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Information Technology Impact on Managerial Accounting Student Name Assignment Week #1: Article Research Paper BAOL 531: Managerial Accounting Professor: Dr. Thomas Seiler Date

Information Technology Impact on Managerial Accounting


Information technology has soared within the past couple decades. Today, individuals live in a technological era in which they are constantly connected, whether it be through cell-phones, laptops, IPads, etc. As one can imagine, this new technology has also brought about change and opportunity for the accounting industry. Think back to when financial statements and tax returns were prepared by hand, to now where just about everything is done electronically. Instead of sifting through paper documents, one can easily retrieve information with a few clicks of their computer mouse. Needless to say, information technology has had a tremendous impact on both financial and managerial accounting.

Purpose of Research

The general purpose of this research was to study how far information technology has advanced and how current information technology has impacted the managerial accounting profession.


Review of Literature

According to Warren Jr., Moffitt, and Byrnes (2015), in 2000 approximately 25% of accounting information was stored electronically, whereas today, roughly 98% of information is stored electronically (p. 397). That is a vast increase in 15 years and a perfect example of how technology has significantly impacted the accounting industry. The research conducted by Warren Jr. et al., focused on Big Data, which is various forms of datasets such as video, images, social media, websites, etc. and how all of this information can be collected, analyzed and used to improve financial and managerial accounting (pp. 400-401).

Warren Jr. et al. (2015) provided that managerial accounting is “the use of information generated from accounting records to help managers carry out their duties” (p. 400). Thus, information technology has increased the amount of data available for managers to analyze. However, Bredmar, Ask, Frisk and Magnusson (2014) believed that the key to information technology is that managers must develop accounting systems that measure and/or pull the data that is relevant and useful to the manager. In other words, the amount of information available is almost endless, thus, managers need to develop a plan or a goal and build the management system from there (p. 126). An idea suggested by Warren Jr. et al. is for managers to leverage the Balanced Scorecard management control system to identify behaviors in both a financial and nonfinancial measure; Big Data can identify the behaviors outlined in the Balanced Scorecard and provide important information to the manager (p. 400). For example, telephone usage can track productivity, email can be used to track internal processes, client service, etc. (pp. 400-401).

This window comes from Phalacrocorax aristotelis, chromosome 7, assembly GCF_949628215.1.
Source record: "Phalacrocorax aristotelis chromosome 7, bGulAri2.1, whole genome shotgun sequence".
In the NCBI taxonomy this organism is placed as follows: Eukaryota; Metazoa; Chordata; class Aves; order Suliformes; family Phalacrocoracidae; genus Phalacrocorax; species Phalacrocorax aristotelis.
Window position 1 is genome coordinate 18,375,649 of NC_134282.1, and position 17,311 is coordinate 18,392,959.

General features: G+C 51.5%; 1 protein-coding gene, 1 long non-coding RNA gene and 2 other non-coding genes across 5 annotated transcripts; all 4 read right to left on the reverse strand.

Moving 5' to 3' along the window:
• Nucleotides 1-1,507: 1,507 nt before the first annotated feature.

Organizations can also use information technology for budgeting (Warren Jr. et al., 2015). Managers can analyze historical data and look for trends or seasonal business activity to forecast financial information. Warren Jr. et al. believed Big Data and information technology will allow managers to use other useful information such as climate, performance evaluations and labor to produce budgets (p. 401). In other words, some companies are moving past the traditional budget in which only financial data is used, and are incorporating multiple datasets into the budget. Bredmar et al. (2014) also believed that organizations can utilize information technology to develop rules and calculations to create budgets and define specifically what those budgets are to be used for.